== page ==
01:00 - 19:0019:00 - 23:00

1:45 AM
@danielunderwood I'm doing some training, but it seems like these guys have some sense of what they want to do so I'm already contributing :D
but I'm not coding yet or anything like that...

4 hours later…
5:57 AM
@EmilioPisanty Think I finished my problem, it was a monster. I made a thread about it, and still have a general question about it. If you are interested, take a look at the "add-on" I have at the bottom

6:39 AM
Hi people, I was wondering if anyone knew of a reference which discusses how one can obtain the regular (non-linearised) Einstein-Hilbert action from the linearised one (probably via some Noether procedure).
Or if not the action, then the equations of motion

7:34 AM
isn't the Einstein-Hilbert action $\intR\sqrt{-g}dx^0\wedge dx^1\wedge dx^2\wedge dx^3$ nonlinear in $g$?
recently I find there are so-called Einstein frame and Jordan frame, but don't know what's the physical meaning of them.

Yes it is non-linear, I am wondering how one can obtain the non-linear version from the linear version.
Sorry I'm not familiar with those terms either

what is the linear version?

7:51 AM
The one that governs gravitational waves

user351417
8:48 AM
0

The main chat room for Physics SE has been an active place for a while now, and a lot of you have probably popped in at some point of time. However, some of the regulars recently got the feeling that chat isn't what it once was, and the general consensus of that discussion was that codifying a bi...

user351417
1) Needs pictures of food

user351417
2) Needs some more content about what we usually talk about (i.e. there fraction which consists of "don't-do-that"s is too big.

The post isn't very food themed?
How do you intend to incorporate the pictures
5

I know I'm late to the party, but I'd like to formally suggest Schrödinger's Chat - complete with umlaut.

Oof
yesterday, by Avnish Kabaj
Serving cats a flask of poison, a radioactive source and a gieger counter since 2010

user351417
@AvnishKabaj Yeah, my requests for a food poll were a bit of a flop :P

user351417
EmilioPisanty did have a point that some people won't want a starboard filled with food pictures (although I disagree; food pictures are highly important, but perhaps that's just my view). I want to add a food-pun title and just one picture of food in the "what can we ask here" section.

user351417
8:58 AM
Too much food would detract from the point. But too little food wouldn't emphasize the room culture.

Forget that

user351417
Overall, I'd say that the post is a bit too serious; it could be a little lighter to emphasize the informal nature of chat,

The schrödingers chat
Would be an overkill
@Chair It's a serious post
You don't need to make it funny so that it's "cool"
Gets the message across perfectly

I think the post looks fine and strikes the right balance of seriousness. It will be interesting to see what people reply to it.

How has Schrodinger's Chat not been suggested?

It's both alive and dead until you open it to observe.
This is like genius

user351417
9:00 AM
It doesn't need to be funny... (I'd even agree that it shouldn't be funny) Just a bit more light than it presently is. But if y'all think it's OK, that that's fine.

user351417
@AvnishKabaj It was suggested.

Yes corsika is genius

user351417

@AvnishKabaj it has been suggested. The trouble is that you're going to be looking at the room title every day and even good jokes wear thinpretty quickly.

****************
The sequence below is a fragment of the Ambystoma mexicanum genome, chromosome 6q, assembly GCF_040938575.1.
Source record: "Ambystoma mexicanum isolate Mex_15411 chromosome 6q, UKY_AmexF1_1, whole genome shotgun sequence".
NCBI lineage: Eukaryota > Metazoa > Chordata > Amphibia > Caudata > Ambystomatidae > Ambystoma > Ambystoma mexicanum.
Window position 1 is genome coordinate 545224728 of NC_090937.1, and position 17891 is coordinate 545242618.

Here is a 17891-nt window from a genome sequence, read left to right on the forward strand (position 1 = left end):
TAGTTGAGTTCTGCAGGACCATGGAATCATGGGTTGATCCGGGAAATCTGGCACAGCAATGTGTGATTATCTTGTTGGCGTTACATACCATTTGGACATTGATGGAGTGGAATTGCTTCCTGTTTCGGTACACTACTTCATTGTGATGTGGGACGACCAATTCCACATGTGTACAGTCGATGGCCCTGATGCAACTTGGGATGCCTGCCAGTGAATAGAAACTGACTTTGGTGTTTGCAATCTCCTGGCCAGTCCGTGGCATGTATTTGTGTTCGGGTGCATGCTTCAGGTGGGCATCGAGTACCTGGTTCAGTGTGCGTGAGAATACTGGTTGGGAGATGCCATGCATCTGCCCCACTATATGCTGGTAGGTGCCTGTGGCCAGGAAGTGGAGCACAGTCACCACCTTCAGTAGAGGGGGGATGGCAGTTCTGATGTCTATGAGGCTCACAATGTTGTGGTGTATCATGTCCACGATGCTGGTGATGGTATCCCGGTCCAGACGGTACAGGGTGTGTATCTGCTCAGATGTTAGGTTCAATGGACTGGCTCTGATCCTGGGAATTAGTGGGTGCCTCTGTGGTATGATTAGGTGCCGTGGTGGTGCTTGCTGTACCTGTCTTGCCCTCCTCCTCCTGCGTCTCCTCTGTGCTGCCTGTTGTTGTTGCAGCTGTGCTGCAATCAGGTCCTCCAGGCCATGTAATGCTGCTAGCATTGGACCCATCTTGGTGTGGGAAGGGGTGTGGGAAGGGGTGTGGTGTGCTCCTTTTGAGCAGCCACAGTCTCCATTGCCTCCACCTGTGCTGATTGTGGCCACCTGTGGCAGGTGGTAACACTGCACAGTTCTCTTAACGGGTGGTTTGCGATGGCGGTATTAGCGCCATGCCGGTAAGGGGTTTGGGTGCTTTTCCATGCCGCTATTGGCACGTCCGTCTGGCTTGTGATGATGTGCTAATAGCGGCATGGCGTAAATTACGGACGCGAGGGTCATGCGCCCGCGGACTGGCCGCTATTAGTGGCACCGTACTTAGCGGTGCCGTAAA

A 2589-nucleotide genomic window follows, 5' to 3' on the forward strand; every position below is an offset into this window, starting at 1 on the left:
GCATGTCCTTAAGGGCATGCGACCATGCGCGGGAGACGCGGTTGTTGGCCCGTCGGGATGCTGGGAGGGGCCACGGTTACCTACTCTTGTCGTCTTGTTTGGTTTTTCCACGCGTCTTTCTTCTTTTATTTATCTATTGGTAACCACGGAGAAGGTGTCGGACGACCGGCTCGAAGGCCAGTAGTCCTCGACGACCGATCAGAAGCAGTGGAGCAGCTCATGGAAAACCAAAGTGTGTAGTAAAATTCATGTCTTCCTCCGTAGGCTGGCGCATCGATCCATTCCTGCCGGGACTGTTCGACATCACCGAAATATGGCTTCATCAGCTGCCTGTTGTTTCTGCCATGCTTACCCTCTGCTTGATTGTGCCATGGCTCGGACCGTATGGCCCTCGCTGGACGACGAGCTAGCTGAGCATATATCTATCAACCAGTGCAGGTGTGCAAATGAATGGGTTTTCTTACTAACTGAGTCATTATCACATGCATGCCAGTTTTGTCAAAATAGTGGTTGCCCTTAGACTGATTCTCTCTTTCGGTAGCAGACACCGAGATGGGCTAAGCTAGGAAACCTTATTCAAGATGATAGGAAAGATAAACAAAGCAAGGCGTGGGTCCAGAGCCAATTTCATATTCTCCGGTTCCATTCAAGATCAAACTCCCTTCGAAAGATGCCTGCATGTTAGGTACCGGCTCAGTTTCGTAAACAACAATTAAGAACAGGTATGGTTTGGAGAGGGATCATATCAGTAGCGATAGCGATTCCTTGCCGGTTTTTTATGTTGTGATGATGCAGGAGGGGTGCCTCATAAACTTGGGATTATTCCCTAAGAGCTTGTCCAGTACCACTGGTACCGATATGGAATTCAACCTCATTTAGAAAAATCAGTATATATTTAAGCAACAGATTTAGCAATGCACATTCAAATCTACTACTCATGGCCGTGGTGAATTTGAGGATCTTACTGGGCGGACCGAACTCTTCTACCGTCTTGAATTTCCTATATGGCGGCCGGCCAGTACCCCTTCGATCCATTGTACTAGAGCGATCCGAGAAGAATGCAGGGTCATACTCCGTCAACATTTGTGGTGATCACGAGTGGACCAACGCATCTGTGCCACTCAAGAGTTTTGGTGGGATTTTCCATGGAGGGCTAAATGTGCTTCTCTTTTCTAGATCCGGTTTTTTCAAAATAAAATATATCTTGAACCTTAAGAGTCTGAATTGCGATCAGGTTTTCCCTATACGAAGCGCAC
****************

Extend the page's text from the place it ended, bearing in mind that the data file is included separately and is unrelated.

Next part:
user351417
H bar is fun enough.

9:01 AM
I hate rational thinkers
But yeah
Makes sense
:(

The h Bar is a good balance of not being entirely serious while not trying to be too studiedly witty.

Agreed
I bow down to the infinitesimal wisdom of John Rennie

A while back we did discuss changing the name, but the overwhelming consensus was that the name was fine as it is.

user351417
@DavidZ I think that votes could decide whether this becomes an 'official' post. If it gets to 5 or more, we can add a link to this post in the room description. — Chair 3 mins ago

user351417
Does everyone agree with that?

user351417
9:03 AM
@JohnRennie Indeed, I think I read something about "the h barbecue". I found it lame.

I mean it's the regulars who enforce the rules in chat it doesn't matter how many votes it gets
Sort of like democracy

user351417
@AvnishKabaj That's a good point... the votes could come from people who don't use chat, which is not what we want.

user351417
But how will we measure what people think in chat?

How does atomic nuclei has viscosity.... I read this somewhere

@Chair I think more or less all the regulars adhere to the guidelines you've framed?

user351417
9:06 AM
@AvnishKabaj Yes... but I'd still like to know if that's what they think we should be directing new people to.

Get new people first :P

user351417
@AvnishKabaj Oh, yeah... We still need to get that ad together.

1

The main chat room for Physics SE has been an active place for a while now, and a lot of you have probably popped in at some point of time. However, some of the regulars recently got the feeling that chat isn't what it once was, and the general consensus of that discussion was that codifying a bi...

user351417
@PhysicsMeta You're one step behind us :P

9:41 AM
I try to imagine nothingness and I simply do not imagine, does that count?

This is on the HNQ? Really? Has this guy never kept a drink warm in a Thermos flask?
3

...or IS the inside temperature ambient temperature? Surely the insulation of the container is not sufficient to seal in that cold? I.e. if you had an unsealed bowl of liquid nitrogen with the same thickness of the sealed canister surely the temperature of that bowl on the outside would be cold?

@JohnRennie well I can solve that problem at least

user351417
perfect.

user351417
That was one disappointing HNQ.

@DavidZ :-)

9:56 AM
I would hope that if we find something on the HNQ list that shouldn't be there, a few downvotes will also get it removed. Closing is more efficient, but sometimes I wouldn't unilaterally put those questions on hold if they weren't on the HNQ list and I'm not overly fond of that.